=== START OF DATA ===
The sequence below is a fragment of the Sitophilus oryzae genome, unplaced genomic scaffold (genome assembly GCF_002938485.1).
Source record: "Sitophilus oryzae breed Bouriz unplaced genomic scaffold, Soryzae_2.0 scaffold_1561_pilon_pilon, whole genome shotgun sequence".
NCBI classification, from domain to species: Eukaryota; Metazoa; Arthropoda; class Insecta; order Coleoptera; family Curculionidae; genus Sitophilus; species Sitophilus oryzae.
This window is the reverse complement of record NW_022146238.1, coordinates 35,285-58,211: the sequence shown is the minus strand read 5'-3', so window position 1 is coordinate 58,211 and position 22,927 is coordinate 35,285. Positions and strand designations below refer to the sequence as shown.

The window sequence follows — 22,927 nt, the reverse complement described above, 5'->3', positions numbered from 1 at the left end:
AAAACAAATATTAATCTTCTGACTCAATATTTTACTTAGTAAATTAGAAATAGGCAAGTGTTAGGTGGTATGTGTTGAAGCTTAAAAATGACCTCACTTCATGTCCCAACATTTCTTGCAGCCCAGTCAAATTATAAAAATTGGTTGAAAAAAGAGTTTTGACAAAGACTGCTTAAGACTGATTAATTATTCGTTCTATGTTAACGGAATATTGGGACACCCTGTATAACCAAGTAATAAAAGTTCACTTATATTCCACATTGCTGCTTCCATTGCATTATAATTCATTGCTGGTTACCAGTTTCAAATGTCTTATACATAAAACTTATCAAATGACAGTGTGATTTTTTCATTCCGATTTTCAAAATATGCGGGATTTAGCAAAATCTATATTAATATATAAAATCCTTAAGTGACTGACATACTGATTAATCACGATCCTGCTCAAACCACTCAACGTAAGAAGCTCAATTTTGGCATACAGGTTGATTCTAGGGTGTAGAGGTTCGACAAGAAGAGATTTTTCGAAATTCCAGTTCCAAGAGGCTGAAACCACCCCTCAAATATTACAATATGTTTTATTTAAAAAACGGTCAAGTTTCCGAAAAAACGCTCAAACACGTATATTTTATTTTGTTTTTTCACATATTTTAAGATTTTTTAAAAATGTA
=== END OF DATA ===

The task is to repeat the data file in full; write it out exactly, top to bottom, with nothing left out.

The sequence below is a fragment of the Sitophilus oryzae genome, unplaced genomic scaffold (genome assembly GCF_002938485.1).
Source record: "Sitophilus oryzae breed Bouriz unplaced genomic scaffold, Soryzae_2.0 scaffold_1561_pilon_pilon, whole genome shotgun sequence".
NCBI classification, from domain to species: Eukaryota; Metazoa; Arthropoda; class Insecta; order Coleoptera; family Curculionidae; genus Sitophilus; species Sitophilus oryzae.
This window is the reverse complement of record NW_022146238.1, coordinates 35,285-58,211: the sequence shown is the minus strand read 5'-3', so window position 1 is coordinate 58,211 and position 22,927 is coordinate 35,285. Positions and strand designations below refer to the sequence as shown.

The window sequence follows — 22,927 nt, the reverse complement described above, 5'->3', positions numbered from 1 at the left end:
AAAACAAATATTAATCTTCTGACTCAATATTTTACTTAGTAAATTAGAAATAGGCAAGTGTTAGGTGGTATGTGTTGAAGCTTAAAAATGACCTCACTTCATGTCCCAACATTTCTTGCAGCCCAGTCAAATTATAAAAATTGGTTGAAAAAAGAGTTTTGACAAAGACTGCTTAAGACTGATTAATTATTCGTTCTATGTTAACGGAATATTGGGACACCCTGTATAACCAAGTAATAAAAGTTCACTTATATTCCACATTGCTGCTTCCATTGCATTATAATTCATTGCTGGTTACCAGTTTCAAATGTCTTATACATAAAACTTATCAAATGACAGTGTGATTTTTTCATTCCGATTTTCAAAATATGCGGGATTTAGCAAAATCTATATTAATATATAAAATCCTTAAGTGACTGACATACTGATTAATCACGATCCTGCTCAAACCACTCAACGTAAGAAGCTCAATTTTGGCATACAGGTTGATTCTAGGGTGTAGAGGTTCGACAAGAAGAGATTTTTCGAAATTCCAGTTCCAAGAGGCTGAAACCACCCCTCAAATATTACAATATGTTTTATTTAAAAAACGGTCAAGTTTCCGAAAAAACGCTCAAACACGTATATTTTATTTTGTTTTTTCACATATTTTAAGATTTTTTAAAAATGTA